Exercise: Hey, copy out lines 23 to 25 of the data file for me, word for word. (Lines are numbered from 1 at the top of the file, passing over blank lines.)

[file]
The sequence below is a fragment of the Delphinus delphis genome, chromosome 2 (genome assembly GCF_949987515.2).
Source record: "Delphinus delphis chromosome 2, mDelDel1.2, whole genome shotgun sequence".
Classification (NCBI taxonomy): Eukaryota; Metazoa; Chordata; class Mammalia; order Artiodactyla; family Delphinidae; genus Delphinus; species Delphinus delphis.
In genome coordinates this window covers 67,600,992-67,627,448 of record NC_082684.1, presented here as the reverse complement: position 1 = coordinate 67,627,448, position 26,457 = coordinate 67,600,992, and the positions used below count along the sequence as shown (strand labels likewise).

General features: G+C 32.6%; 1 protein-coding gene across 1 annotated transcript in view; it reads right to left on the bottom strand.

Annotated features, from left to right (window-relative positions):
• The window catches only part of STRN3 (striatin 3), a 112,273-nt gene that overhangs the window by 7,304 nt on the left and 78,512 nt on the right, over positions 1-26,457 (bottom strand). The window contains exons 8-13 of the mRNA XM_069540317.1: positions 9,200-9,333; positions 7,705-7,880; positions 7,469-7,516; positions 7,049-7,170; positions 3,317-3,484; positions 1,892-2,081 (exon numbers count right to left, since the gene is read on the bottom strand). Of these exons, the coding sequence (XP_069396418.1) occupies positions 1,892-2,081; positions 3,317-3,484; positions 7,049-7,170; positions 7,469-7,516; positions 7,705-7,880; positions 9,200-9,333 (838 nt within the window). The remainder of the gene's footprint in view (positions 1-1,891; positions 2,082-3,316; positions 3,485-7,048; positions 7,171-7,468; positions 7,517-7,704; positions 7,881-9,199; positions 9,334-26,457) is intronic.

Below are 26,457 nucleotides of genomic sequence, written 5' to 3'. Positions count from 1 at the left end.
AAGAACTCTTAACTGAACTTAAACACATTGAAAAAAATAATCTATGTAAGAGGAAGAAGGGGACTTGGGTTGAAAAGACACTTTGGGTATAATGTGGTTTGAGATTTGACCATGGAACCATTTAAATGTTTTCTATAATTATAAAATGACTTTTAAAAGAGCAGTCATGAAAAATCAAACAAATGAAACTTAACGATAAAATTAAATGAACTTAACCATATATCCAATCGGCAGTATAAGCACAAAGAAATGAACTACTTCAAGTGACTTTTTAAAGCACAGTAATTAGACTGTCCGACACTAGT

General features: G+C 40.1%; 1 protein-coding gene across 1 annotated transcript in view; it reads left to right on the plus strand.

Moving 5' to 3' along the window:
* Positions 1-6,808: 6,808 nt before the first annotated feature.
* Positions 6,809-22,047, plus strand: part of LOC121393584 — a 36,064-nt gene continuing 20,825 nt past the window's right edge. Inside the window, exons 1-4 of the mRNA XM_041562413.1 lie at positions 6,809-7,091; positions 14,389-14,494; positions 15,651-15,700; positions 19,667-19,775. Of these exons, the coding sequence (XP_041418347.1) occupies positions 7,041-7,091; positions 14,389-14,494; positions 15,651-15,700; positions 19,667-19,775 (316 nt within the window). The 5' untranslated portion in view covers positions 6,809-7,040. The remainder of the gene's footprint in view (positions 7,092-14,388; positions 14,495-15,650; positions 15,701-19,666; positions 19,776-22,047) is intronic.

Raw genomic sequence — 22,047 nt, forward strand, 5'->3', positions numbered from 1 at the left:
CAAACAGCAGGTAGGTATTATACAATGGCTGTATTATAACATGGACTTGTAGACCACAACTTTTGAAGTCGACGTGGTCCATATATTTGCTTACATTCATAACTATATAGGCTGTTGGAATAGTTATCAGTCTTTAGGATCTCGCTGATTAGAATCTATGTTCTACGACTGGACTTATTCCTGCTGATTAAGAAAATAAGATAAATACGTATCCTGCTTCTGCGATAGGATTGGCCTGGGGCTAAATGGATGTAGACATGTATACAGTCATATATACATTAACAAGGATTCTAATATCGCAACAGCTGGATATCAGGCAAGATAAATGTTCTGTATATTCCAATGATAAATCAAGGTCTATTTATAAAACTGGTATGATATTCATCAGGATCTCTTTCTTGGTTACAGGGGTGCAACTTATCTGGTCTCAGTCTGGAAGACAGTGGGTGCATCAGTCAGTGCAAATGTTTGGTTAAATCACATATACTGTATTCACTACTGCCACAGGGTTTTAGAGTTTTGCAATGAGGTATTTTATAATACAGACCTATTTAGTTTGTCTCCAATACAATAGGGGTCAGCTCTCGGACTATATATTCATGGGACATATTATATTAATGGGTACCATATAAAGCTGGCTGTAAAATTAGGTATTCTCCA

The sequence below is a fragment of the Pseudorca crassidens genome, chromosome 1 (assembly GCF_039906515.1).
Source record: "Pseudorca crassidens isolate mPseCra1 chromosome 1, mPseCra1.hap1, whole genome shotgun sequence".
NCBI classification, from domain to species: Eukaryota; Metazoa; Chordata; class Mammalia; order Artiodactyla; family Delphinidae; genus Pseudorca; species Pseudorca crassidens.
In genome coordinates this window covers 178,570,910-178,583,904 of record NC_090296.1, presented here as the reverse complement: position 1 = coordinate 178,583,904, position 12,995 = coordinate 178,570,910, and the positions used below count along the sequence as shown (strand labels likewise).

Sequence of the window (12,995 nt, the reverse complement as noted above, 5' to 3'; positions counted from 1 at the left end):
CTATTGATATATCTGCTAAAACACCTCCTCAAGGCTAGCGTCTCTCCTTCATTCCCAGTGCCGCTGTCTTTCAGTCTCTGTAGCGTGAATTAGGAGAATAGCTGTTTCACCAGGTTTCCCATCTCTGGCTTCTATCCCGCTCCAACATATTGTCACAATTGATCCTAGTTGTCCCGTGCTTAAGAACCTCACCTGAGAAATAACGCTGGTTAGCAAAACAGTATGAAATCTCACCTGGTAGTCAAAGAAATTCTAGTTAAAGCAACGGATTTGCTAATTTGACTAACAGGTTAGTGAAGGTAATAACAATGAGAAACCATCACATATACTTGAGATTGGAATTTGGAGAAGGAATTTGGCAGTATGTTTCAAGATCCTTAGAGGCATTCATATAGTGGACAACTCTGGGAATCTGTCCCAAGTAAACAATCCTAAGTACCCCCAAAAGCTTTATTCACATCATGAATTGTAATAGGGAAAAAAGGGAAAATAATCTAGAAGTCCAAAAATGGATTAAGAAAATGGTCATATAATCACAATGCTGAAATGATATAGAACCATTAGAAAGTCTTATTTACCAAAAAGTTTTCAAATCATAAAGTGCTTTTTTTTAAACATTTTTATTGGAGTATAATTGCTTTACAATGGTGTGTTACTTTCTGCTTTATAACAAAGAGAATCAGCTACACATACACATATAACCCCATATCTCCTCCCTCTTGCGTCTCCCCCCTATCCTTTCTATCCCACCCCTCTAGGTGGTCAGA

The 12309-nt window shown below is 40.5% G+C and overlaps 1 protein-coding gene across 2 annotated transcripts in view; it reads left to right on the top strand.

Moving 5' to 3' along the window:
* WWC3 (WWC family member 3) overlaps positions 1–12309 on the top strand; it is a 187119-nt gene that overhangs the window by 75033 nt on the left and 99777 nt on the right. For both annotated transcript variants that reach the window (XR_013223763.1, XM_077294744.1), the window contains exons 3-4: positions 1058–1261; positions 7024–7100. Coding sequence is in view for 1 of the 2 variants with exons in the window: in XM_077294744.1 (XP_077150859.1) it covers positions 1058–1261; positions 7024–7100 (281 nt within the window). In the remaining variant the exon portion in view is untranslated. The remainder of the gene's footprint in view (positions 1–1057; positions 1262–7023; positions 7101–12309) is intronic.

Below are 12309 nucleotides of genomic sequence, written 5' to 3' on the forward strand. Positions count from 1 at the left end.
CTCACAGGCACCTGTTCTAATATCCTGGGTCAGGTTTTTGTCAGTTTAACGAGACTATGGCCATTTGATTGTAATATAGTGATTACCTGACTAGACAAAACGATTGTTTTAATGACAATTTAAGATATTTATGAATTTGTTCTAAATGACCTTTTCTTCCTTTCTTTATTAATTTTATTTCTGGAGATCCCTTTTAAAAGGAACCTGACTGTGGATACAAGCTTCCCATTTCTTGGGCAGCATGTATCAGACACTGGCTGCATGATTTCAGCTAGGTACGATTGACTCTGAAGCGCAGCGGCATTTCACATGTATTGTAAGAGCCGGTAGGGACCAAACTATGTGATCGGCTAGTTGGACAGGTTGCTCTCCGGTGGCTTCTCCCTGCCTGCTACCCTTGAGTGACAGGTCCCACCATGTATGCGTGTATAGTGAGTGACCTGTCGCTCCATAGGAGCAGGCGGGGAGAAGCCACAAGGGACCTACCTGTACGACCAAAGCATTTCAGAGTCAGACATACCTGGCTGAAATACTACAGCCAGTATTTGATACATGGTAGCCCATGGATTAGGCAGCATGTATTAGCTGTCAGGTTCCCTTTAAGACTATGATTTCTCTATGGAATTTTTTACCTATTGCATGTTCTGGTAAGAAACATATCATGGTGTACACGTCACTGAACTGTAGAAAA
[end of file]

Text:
Moving 5' to 3' along the window:
* WWC3 (WWC family member 3) overlaps positions 1–12309 on the top strand; it is a 187119-nt gene that overhangs the window by 75033 nt on the left and 99777 nt on the right. For both annotated transcript variants that reach the window (XR_013223763.1, XM_077294744.1), the window contains exons 3-4: positions 1058–1261; positions 7024–7100. Coding sequence is in view for 1 of the 2 variants with exons in the window: in XM_077294744.1 (XP_077150859.1) it covers positions 1058–1261; positions 7024–7100 (281 nt within the window). In the remaining variant the exon portion in view is untranslated. The remainder of the gene's footprint in view (positions 1–1057; positions 1262–7023; positions 7101–12309) is intronic.

Below are 12309 nucleotides of genomic sequence, written 5' to 3' on the forward strand. Positions count from 1 at the left end.